On the morning of her next race, the Frizette Stakes, Ruffian left grain in her tub and had a slight temperature. The vet identified a hairline fracture in her right hind leg. The plan was to immobilize the leg with a plaster cast while the fracture healed. But Ruffian was not inclined to go along, jumping about her stall trying to smash the heavy cast. Plan B was put into action; a lighter jelly cast was applied which Ruffian accepted. Two months of stall rest and Ruffian was a model patient. By the time she had healed enough for hand walking, Whiteley made an unprecedented decision. He assigned Dan Williams as Ruffian’s groom and she was his only charge.

Ruffian was doted upon by Dan and one of her exercise riders, John “Squeaky” Truesdale. Together the two men nursed her back to health. Ruffian enjoyed the one on one attention and often played with Dan, nibbling on his jacket when she was nervous. Whitely relied on Dan’s connection to Ruffian to help gauge her mental attitude as well as looking after her physical well-being.

Though her two-year old season encompassed only 5 races, Ruffian won the 1974 Eclipse Award. As she began to prepare for the next season, everyone wondered if she would be as good as a three-year-old.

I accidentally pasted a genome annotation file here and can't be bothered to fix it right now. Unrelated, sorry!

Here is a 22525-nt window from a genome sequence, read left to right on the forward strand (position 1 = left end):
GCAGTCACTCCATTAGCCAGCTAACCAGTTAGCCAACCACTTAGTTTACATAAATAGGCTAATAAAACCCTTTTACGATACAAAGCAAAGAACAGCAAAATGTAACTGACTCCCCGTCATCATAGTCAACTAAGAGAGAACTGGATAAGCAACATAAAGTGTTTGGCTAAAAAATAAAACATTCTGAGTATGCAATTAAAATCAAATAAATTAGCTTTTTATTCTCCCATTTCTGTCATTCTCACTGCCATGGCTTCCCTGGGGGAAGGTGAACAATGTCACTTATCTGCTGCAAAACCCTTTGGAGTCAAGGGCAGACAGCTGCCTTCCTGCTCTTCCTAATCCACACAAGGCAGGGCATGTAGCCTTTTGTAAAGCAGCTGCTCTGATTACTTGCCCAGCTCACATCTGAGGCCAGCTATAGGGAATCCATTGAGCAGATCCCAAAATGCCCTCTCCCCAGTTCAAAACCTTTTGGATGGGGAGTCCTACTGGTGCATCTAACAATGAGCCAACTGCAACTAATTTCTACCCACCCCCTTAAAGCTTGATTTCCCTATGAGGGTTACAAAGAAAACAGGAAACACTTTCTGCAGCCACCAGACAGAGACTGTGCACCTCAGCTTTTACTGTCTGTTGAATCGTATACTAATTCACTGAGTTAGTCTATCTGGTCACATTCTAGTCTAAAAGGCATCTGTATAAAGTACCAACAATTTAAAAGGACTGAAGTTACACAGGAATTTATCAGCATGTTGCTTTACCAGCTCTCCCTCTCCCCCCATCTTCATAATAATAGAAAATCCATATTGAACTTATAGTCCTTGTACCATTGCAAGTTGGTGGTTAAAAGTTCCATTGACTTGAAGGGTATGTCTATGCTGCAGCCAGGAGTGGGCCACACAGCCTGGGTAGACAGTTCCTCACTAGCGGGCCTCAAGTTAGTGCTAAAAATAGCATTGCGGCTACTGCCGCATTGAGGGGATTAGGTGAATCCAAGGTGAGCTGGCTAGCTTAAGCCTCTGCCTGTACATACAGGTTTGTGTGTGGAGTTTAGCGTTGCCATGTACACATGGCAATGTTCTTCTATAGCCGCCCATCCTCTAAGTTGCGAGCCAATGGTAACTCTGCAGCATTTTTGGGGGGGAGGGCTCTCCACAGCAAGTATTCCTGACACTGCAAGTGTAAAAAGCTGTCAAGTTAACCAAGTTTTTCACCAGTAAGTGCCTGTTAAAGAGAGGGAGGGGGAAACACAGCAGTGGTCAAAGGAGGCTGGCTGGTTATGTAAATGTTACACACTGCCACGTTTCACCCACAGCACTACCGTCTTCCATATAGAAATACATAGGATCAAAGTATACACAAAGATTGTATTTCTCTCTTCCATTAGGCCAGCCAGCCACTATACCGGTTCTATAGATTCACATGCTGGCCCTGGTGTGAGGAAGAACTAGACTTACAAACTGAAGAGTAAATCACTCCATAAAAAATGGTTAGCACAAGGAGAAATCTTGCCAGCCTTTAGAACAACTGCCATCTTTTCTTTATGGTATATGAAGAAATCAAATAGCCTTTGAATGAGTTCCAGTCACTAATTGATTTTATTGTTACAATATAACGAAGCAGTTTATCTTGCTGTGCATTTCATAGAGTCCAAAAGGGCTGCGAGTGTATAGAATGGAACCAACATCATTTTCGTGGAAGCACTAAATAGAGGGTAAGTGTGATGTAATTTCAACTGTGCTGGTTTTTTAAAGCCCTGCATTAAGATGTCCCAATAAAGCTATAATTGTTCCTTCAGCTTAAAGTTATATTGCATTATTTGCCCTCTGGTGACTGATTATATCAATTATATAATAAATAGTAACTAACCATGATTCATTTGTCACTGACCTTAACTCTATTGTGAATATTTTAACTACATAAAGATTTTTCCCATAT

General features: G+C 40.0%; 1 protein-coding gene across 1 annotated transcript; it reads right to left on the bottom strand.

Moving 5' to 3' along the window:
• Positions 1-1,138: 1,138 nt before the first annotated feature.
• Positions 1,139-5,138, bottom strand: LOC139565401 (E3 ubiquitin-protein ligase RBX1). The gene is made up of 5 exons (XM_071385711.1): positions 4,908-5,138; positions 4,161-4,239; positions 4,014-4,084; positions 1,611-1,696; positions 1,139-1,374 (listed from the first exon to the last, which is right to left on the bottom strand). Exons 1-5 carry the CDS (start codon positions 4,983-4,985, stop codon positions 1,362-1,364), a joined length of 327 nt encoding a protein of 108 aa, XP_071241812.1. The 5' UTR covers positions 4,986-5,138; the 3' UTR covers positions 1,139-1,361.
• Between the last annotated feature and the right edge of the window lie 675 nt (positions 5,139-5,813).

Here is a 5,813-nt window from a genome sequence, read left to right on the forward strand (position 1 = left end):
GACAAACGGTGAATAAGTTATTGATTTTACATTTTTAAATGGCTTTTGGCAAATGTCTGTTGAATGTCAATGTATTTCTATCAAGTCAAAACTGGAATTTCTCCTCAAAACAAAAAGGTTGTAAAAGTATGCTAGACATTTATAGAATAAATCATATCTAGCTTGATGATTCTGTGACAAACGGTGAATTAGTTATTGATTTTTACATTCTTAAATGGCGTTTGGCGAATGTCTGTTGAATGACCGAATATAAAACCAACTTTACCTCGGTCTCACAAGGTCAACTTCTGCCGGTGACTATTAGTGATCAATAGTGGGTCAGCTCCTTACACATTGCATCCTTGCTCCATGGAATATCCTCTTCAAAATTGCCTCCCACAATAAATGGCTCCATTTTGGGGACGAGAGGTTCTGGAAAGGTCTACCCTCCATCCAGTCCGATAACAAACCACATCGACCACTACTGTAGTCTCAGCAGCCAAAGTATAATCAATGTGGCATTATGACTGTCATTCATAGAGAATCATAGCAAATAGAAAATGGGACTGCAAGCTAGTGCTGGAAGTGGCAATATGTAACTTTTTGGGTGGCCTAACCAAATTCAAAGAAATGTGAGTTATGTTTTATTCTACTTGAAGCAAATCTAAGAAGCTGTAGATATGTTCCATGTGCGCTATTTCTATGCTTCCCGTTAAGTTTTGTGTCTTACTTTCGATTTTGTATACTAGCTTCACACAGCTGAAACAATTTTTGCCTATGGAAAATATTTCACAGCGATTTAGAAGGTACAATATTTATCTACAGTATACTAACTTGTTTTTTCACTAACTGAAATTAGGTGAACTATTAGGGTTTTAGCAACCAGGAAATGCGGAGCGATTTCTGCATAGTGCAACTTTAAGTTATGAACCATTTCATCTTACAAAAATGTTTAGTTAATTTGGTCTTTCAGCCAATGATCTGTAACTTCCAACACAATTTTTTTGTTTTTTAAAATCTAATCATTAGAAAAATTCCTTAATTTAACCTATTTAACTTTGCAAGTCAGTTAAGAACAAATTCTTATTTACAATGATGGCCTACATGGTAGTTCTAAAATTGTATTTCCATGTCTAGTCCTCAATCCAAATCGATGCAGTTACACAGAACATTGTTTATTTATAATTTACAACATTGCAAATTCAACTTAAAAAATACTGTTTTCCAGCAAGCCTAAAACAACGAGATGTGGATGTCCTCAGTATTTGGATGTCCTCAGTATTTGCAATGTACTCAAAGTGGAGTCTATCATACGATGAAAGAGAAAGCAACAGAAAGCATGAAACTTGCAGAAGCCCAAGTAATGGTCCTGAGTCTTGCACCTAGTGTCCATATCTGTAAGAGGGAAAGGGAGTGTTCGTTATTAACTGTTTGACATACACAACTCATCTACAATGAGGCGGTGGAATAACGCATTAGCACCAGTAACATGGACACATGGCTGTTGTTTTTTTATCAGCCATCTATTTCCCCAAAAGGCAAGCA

On April 14 Ruffian made clear she was indomitable easily winning her next race at Belmont Park. She wasn’t just as good, she was better. She had grown considerably and become much stronger and aggressive on the track. Only Squeaky could keep her relaxed at a gallop allowing her to drop her head nearly to the ground then waiting for her to come back to him. The other exercise riders teased him about his “sleeping” race horse but Squeaky knew Ruffian was playing with him. Should he try to pick up her head, she would take the bit in her teeth and bolt.

At the end of April Ruffian easily won the Comely Stakes setting a new stakes record. She also set a new betting record creating a minus win pool at the track and Off Track Betting. Ruffian’s fans had bet enough money on the filly to win that the track was forced to pay out more money than it received.